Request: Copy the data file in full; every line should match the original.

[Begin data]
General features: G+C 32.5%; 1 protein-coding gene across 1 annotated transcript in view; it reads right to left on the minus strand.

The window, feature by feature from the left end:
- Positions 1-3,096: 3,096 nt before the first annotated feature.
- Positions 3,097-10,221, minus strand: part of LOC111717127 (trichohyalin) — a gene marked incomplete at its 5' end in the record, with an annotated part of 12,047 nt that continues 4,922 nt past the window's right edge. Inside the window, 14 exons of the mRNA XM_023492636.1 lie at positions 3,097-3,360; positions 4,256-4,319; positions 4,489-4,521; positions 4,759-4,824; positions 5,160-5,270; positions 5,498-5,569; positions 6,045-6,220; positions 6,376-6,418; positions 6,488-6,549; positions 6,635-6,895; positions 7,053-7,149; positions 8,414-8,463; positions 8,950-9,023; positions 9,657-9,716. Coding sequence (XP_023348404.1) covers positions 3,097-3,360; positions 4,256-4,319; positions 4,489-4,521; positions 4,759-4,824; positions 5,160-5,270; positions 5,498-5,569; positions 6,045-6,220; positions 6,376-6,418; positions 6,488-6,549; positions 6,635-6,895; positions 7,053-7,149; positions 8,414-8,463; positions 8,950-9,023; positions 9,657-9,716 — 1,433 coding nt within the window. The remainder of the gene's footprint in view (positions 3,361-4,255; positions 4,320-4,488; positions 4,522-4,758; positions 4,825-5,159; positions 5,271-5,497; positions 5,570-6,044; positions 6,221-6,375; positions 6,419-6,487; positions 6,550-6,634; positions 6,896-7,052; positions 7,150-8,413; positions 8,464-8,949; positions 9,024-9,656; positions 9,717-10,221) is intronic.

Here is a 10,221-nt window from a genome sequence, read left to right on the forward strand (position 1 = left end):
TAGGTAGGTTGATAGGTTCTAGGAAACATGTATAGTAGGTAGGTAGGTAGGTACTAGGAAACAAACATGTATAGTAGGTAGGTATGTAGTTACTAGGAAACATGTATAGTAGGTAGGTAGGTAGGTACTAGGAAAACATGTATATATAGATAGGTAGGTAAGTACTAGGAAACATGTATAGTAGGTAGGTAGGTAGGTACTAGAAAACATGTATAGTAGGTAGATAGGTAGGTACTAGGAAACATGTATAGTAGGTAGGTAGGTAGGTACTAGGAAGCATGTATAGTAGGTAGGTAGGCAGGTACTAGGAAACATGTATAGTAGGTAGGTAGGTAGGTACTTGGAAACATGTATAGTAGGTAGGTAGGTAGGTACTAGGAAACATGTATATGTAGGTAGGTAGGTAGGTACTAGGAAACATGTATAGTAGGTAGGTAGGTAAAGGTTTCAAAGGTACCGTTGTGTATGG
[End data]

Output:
General features: G+C 32.5%; 1 protein-coding gene across 1 annotated transcript in view; it reads right to left on the minus strand.

The window, feature by feature from the left end:
- Positions 1-3,096: 3,096 nt before the first annotated feature.
- Positions 3,097-10,221, minus strand: part of LOC111717127 (trichohyalin) — a gene marked incomplete at its 5' end in the record, with an annotated part of 12,047 nt that continues 4,922 nt past the window's right edge. Inside the window, 14 exons of the mRNA XM_023492636.1 lie at positions 3,097-3,360; positions 4,256-4,319; positions 4,489-4,521; positions 4,759-4,824; positions 5,160-5,270; positions 5,498-5,569; positions 6,045-6,220; positions 6,376-6,418; positions 6,488-6,549; positions 6,635-6,895; positions 7,053-7,149; positions 8,414-8,463; positions 8,950-9,023; positions 9,657-9,716. Coding sequence (XP_023348404.1) covers positions 3,097-3,360; positions 4,256-4,319; positions 4,489-4,521; positions 4,759-4,824; positions 5,160-5,270; positions 5,498-5,569; positions 6,045-6,220; positions 6,376-6,418; positions 6,488-6,549; positions 6,635-6,895; positions 7,053-7,149; positions 8,414-8,463; positions 8,950-9,023; positions 9,657-9,716 — 1,433 coding nt within the window. The remainder of the gene's footprint in view (positions 3,361-4,255; positions 4,320-4,488; positions 4,522-4,758; positions 4,825-5,159; positions 5,271-5,497; positions 5,570-6,044; positions 6,221-6,375; positions 6,419-6,487; positions 6,550-6,634; positions 6,896-7,052; positions 7,150-8,413; positions 8,464-8,949; positions 9,024-9,656; positions 9,717-10,221) is intronic.

Here is a 10,221-nt window from a genome sequence, read left to right on the forward strand (position 1 = left end):
TAGGTAGGTTGATAGGTTCTAGGAAACATGTATAGTAGGTAGGTAGGTAGGTACTAGGAAACAAACATGTATAGTAGGTAGGTATGTAGTTACTAGGAAACATGTATAGTAGGTAGGTAGGTAGGTACTAGGAAAACATGTATATATAGATAGGTAGGTAAGTACTAGGAAACATGTATAGTAGGTAGGTAGGTAGGTACTAGAAAACATGTATAGTAGGTAGATAGGTAGGTACTAGGAAACATGTATAGTAGGTAGGTAGGTAGGTACTAGGAAGCATGTATAGTAGGTAGGTAGGCAGGTACTAGGAAACATGTATAGTAGGTAGGTAGGTAGGTACTTGGAAACATGTATAGTAGGTAGGTAGGTAGGTACTAGGAAACATGTATATGTAGGTAGGTAGGTAGGTACTAGGAAACATGTATAGTAGGTAGGTAGGTAAAGGTTTCAAAGGTACCGTTGTGTATGG